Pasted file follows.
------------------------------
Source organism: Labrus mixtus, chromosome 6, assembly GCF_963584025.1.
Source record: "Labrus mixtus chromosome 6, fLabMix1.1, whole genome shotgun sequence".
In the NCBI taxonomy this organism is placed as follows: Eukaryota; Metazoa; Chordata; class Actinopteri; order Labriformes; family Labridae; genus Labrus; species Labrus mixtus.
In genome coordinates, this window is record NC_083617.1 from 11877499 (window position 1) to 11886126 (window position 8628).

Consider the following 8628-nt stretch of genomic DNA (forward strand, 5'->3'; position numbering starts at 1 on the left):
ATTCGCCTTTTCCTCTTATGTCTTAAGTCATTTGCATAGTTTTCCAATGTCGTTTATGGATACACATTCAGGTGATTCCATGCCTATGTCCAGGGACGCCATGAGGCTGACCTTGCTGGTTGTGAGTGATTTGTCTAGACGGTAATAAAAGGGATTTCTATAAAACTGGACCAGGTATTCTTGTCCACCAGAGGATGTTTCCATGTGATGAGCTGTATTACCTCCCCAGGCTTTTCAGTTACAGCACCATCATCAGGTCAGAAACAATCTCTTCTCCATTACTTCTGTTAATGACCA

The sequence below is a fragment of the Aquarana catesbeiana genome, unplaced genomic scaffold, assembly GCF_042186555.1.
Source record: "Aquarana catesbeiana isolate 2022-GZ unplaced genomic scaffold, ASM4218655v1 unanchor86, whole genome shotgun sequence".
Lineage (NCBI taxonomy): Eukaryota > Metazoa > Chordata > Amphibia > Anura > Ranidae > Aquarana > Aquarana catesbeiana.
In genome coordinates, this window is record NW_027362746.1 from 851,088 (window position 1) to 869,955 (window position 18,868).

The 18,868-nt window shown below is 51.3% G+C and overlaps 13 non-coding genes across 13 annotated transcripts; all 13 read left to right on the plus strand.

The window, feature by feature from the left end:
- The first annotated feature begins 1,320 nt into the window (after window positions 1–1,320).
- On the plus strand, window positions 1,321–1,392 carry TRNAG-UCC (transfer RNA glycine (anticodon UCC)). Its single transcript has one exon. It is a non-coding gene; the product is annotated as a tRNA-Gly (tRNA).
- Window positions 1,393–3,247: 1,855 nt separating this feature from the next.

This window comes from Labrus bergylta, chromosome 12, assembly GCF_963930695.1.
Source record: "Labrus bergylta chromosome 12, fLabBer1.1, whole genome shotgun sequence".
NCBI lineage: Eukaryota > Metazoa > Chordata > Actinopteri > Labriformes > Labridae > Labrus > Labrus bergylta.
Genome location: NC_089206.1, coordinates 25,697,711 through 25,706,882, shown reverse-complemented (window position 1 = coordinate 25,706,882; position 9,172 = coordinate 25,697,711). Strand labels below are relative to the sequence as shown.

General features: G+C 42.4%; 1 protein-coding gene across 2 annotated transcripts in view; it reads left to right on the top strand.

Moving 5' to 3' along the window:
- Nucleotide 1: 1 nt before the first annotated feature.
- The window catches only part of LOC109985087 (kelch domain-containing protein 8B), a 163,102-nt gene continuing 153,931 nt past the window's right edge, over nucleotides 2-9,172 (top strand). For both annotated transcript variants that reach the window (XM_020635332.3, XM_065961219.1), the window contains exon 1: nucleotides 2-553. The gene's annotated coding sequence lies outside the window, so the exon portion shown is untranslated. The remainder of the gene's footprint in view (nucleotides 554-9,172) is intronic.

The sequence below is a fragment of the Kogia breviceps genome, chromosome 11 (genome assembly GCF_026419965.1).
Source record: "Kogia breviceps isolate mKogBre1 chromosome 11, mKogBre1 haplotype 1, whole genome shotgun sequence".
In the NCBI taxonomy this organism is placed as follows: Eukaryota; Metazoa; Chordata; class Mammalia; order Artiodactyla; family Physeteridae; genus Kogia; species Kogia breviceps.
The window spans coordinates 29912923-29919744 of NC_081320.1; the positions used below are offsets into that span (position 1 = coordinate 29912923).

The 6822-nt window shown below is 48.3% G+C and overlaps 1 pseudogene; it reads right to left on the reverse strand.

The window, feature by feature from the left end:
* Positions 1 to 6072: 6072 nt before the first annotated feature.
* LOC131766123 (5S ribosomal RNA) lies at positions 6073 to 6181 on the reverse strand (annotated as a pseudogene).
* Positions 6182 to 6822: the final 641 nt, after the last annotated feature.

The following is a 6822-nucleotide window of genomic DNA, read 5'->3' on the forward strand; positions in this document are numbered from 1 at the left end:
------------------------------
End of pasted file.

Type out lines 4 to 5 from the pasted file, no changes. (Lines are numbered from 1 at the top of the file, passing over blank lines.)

In genome coordinates, this window is record NC_083617.1 from 11877499 (window position 1) to 11886126 (window position 8628).

Consider the following 8628-nt stretch of genomic DNA (forward strand, 5'->3'; position numbering starts at 1 on the left):